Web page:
Supervisor David Chiu has repeatedly stated that this week’s legislation legalizing short-term rentals culminated a “two year process.” Chiu also claims that during this time he considered over forty amendments, reaching out to all stakeholders to ensure the best possible measure reached the Board.
But Chiu’s account, echoed in the media, is counter to the facts. We know that Chiu didn’t spend two years on this legislation because on October 23, 2012 he sponsored a measure backed by the Board that further restricted short-term apartment rentals.
Why would Chiu pass a law “extending the restrictions against converting apartment units to short-term occupancies” if he was already working to greatly expand such rentals? And why would he take public credit for cracking down on illegal apartment conversions if he were launching an effort to render this accomplishment irrelevant?
Here are some of the express findings made by the Board in Chiu’s 2012 legislation about short-term rentals:
(d) As a result of the removal of residential units from the housing market, a housing emergency exists within the City and County of San Francisco for its elderly, disabled and low-income households.
(e) The Board of Supervisors and the Mayor of the City and County of San Francisco recognized this housing emergency and enacted an ordinance which established a moratorium on the conversion of residential units to tourist and transient use.
(f) The conversion of residential units to tourist and transient use impacts especially on persons seeking housing in the low to moderate price range.
(g) It is in the public interest that conversion of residential units be regulated and that remedies be provided when unlawful conversion has occurred, in order to protect the residents and to conserve the limited housing resources. (Emphasis added)
Two years ago, Chiu sought credit for preserving residential housing from tourist rentals. If Chiu were instead actually working to expand short-term rentals, he played a remarkable game of misdirection.
The New Legislation
On April 15, 2014, Chiu introduced new short-term rental legislation. According to Chiu’s press release, the “Legislation Limits Short-Term Rentals to Primary Residence and Regulates Hosting Platforms; Balances Preservation of Housing Stock, Protections against Displacement and Flexibility for Sharing Housing.”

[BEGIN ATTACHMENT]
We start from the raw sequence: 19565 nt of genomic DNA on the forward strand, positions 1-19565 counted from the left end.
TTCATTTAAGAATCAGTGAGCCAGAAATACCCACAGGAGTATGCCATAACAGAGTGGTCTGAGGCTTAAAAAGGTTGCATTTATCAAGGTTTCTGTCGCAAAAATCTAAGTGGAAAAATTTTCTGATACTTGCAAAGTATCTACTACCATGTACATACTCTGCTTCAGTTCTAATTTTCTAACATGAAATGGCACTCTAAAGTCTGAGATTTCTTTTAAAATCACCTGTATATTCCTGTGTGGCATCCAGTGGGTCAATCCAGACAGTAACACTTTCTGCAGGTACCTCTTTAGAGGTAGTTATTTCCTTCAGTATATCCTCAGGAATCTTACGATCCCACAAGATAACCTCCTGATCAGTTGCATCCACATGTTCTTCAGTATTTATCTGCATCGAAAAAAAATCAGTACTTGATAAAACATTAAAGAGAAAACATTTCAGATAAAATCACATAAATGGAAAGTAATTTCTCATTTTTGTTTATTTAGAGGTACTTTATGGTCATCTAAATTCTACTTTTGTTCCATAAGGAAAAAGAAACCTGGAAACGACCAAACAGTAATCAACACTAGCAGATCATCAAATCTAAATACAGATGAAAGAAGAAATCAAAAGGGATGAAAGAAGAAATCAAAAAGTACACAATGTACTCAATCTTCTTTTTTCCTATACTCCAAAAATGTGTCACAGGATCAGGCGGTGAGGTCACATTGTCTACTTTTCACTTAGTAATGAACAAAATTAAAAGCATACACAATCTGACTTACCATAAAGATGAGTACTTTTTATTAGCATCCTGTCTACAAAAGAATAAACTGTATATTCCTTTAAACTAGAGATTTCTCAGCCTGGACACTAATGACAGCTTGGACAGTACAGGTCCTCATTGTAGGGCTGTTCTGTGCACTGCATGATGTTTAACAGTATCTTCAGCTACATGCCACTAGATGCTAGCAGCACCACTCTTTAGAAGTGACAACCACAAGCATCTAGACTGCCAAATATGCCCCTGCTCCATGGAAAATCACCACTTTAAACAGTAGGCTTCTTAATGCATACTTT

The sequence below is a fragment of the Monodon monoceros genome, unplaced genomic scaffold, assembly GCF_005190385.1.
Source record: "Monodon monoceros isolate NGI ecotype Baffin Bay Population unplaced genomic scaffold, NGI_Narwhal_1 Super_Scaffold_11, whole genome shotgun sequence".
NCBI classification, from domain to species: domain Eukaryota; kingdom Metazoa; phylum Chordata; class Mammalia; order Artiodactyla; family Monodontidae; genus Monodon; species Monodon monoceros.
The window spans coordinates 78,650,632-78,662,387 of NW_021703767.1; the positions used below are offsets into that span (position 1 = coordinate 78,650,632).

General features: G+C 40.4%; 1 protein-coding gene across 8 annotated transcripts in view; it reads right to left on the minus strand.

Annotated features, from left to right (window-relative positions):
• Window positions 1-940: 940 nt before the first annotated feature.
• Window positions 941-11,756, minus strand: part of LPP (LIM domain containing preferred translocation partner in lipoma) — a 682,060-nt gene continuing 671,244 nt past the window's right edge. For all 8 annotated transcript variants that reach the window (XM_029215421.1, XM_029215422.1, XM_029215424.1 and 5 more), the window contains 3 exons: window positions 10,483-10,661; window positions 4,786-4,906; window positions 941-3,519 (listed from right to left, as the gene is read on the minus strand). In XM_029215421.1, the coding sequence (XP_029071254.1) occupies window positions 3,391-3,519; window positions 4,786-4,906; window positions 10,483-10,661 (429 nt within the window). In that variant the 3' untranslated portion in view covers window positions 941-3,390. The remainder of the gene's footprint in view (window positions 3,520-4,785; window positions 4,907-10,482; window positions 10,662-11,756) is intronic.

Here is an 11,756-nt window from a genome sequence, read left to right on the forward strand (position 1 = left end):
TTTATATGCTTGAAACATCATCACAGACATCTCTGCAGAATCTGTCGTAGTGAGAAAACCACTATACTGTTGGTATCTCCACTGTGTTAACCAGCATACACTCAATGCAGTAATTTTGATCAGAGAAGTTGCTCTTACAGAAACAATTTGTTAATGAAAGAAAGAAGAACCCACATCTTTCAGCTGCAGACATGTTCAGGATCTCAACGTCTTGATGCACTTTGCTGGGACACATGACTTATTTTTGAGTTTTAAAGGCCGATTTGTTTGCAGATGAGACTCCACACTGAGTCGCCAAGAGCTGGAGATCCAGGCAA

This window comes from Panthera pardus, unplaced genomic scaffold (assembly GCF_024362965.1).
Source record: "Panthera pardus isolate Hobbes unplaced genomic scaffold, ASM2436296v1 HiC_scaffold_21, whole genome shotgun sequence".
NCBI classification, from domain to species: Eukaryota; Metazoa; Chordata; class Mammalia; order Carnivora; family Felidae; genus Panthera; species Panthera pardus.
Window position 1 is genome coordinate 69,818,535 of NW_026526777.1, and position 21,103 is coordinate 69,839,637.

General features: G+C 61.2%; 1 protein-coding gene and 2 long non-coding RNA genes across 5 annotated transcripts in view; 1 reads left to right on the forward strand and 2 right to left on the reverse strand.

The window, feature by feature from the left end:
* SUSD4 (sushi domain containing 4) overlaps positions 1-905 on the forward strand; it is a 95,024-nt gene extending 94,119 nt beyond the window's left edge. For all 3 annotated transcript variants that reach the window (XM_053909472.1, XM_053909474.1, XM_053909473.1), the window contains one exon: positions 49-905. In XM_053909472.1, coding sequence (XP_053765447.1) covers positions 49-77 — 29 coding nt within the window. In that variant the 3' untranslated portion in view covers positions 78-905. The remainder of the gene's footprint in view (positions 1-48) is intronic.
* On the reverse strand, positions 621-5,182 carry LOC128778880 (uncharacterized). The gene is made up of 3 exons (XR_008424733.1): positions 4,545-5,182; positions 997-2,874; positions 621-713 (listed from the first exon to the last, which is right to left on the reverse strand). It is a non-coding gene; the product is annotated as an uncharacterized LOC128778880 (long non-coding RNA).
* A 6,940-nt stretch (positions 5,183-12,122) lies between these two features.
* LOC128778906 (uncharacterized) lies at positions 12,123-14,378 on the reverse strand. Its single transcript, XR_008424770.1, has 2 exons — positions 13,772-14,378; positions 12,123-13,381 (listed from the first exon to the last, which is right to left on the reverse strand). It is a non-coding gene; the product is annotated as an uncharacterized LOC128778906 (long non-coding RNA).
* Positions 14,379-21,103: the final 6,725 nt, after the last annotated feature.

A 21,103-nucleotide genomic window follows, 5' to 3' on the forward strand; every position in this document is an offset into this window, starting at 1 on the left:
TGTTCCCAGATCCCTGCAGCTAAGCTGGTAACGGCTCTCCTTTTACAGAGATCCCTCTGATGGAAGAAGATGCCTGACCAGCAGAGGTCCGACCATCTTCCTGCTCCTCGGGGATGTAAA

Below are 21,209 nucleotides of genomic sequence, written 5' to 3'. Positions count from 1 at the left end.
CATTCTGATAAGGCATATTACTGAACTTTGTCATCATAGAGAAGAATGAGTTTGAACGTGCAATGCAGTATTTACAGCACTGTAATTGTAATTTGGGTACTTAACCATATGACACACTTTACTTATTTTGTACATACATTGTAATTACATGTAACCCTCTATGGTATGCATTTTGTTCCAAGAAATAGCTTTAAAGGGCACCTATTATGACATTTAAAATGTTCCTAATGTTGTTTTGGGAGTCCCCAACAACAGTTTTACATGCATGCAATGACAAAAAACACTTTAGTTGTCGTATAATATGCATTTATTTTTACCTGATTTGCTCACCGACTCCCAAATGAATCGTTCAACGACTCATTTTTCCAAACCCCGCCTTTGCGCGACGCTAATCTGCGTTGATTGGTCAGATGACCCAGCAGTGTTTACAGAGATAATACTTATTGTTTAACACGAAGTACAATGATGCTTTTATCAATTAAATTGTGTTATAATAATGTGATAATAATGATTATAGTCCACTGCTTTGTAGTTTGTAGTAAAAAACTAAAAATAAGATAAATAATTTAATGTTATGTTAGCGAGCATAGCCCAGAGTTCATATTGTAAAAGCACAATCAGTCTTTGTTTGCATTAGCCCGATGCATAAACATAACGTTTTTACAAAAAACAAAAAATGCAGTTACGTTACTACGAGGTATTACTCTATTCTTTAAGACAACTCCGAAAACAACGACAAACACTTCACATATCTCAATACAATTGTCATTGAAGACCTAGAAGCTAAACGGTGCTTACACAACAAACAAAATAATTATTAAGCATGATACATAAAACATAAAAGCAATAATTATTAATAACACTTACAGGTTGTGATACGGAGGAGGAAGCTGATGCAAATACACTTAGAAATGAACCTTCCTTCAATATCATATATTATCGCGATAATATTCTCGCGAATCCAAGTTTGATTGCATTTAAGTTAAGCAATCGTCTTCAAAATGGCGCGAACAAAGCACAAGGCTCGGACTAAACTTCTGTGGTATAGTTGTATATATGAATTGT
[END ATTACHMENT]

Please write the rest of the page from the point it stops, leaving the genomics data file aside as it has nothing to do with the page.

After announcing the legislation, Chiu was immediately attacked by a group led by Calvin Welch, Dale Carlson and Doug Engmann who were moving forward on a ballot measure to regulate short-term rentals They accused Chiu of trying to preempt their initiative after spending months not moving forward with legislation. Although few had been aware of the initiative drive prior to the group’s attack, Chiu had no choice but to back off.
When the petitions collected were not submitted for the November ballot, it raised question why the group delayed Chiu’s legislation if they weren’t going to the ballot this year anyway (and if they thought it gave them leverage over the future legislative process, they were wrong). But the delay meant that if Chiu were to benefit from passing legislation to assist a rising political force supporting expanded tourist rentals, he had to make a mad dash to get his measure passed by the time absentee voting began.
The truth is that Supervisor Chiu did not spend anywhere close to two years soliciting input on the Airbnb legislation before introducing the April measure. Nor was Chiu influenced by the opinions of stakeholders to the extent they supported limiting his planned expansion of tourist rentals. When David Chiu talked about “soliciting stakeholder input,” he meant listening politely to anyone seeking greater restrictions or more effective enforcement without acting upon what he was being told